Density estimation of wolves (Canis lupus) requires a count of individuals and an estimate of area those individuals inhabit. With radiomarked wolves, the count is straightforward but estimation of area is more difficult and often given inadequate attention. The population area, based on the mosaic of pack territories, is influenced by sampling intensity similar to individual home ranges. If sampling intensity is low, population area will be underestimated and wolf density will be inflated. Using data from studies in Denali National Park and Preserve, I investigated these relationships using Monte Carlo simulation to evaluate effects of radiolocation effort and number of marked packs on density estimation. As the number of adjoining pack home ranges increase, fewer relocations are necessary to define a given percentage of population area. I evaluated the utility of nonlinear regression to adjust for biases associated with under sampling and present recommendations for monitoring wolves via radiotelemetry.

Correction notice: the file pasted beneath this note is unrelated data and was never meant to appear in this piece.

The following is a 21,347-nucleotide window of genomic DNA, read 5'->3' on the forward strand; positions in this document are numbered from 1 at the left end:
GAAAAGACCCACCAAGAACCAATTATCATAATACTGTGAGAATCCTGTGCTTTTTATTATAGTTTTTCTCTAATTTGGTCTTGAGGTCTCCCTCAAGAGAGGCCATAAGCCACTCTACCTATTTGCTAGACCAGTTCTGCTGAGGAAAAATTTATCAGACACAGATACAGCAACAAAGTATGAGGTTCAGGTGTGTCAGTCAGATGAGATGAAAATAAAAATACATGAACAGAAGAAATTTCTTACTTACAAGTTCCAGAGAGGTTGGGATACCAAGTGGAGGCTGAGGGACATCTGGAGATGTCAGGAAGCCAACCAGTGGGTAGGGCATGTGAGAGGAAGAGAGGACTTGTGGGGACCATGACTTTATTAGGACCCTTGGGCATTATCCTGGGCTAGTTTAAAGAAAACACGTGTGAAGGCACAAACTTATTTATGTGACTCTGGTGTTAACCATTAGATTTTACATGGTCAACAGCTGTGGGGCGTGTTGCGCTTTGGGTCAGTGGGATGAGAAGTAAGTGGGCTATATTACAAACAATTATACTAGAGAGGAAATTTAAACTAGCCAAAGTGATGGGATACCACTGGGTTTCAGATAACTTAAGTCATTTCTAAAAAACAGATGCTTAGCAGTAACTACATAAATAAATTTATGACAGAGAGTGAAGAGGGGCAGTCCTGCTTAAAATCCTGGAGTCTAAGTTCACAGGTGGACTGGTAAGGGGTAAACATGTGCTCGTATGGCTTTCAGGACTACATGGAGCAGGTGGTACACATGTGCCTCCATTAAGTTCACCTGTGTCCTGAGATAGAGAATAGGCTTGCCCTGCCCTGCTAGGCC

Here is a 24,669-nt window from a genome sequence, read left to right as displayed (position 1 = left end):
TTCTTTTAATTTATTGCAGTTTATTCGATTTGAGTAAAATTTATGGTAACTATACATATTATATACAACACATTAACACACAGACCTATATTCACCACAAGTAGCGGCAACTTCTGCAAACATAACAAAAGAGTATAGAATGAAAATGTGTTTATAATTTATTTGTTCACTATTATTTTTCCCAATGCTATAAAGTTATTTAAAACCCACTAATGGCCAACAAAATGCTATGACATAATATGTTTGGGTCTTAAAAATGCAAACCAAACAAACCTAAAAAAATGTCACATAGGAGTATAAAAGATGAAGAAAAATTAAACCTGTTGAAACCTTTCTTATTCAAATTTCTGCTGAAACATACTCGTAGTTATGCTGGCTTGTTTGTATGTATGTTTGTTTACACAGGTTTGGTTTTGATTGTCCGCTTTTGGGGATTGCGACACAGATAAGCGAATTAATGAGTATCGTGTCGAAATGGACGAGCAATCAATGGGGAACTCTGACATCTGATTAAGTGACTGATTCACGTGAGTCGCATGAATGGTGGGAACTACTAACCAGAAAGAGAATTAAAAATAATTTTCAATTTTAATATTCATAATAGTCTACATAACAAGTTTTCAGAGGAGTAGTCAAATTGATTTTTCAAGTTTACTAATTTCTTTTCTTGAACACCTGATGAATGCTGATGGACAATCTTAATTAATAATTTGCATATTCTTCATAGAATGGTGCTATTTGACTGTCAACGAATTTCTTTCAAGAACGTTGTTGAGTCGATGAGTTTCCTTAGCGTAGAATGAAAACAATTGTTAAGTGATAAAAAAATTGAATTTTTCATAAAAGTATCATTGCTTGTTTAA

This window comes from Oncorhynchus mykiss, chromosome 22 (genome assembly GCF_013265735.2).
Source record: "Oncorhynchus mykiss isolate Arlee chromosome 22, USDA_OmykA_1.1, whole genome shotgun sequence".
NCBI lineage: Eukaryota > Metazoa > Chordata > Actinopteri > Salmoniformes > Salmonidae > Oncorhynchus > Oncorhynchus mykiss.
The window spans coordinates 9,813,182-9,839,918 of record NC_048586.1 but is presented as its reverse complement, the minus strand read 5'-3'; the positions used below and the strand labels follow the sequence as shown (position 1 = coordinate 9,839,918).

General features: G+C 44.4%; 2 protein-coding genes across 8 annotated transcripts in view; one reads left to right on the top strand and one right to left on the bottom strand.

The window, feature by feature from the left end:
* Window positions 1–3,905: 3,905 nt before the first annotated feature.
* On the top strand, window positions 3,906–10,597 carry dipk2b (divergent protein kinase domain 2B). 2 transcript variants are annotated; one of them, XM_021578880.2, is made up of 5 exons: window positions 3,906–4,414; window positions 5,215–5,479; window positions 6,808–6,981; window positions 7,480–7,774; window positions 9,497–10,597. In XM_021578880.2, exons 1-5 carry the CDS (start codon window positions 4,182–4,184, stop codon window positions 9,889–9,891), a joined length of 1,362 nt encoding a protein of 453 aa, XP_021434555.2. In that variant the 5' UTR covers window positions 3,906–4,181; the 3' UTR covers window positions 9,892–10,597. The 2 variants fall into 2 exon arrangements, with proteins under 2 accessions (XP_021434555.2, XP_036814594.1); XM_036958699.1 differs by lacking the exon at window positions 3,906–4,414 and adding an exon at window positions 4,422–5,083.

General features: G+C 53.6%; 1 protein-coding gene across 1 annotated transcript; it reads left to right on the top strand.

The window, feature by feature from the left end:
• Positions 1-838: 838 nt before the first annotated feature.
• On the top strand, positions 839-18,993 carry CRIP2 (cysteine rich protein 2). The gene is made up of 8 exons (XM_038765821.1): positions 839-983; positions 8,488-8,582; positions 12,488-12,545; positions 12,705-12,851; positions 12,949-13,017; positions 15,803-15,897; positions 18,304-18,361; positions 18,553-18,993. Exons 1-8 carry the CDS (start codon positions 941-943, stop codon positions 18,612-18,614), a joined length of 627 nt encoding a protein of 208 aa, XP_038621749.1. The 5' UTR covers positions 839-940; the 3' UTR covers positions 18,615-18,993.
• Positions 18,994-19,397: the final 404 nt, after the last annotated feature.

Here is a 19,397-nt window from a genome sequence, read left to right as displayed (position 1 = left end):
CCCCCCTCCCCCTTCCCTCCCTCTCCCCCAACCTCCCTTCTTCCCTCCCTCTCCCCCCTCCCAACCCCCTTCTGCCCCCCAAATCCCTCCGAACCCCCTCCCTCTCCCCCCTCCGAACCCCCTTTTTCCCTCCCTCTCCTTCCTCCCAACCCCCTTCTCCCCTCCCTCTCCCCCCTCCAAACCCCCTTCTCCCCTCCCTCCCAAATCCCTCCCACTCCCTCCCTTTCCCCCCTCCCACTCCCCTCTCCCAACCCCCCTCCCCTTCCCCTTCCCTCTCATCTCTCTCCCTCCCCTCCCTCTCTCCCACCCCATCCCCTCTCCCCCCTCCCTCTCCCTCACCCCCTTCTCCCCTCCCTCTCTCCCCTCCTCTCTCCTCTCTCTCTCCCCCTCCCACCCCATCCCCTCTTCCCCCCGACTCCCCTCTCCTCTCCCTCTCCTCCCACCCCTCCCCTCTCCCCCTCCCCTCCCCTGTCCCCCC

Thesis (M.S.) University of Alaska Fairbanks, 2001
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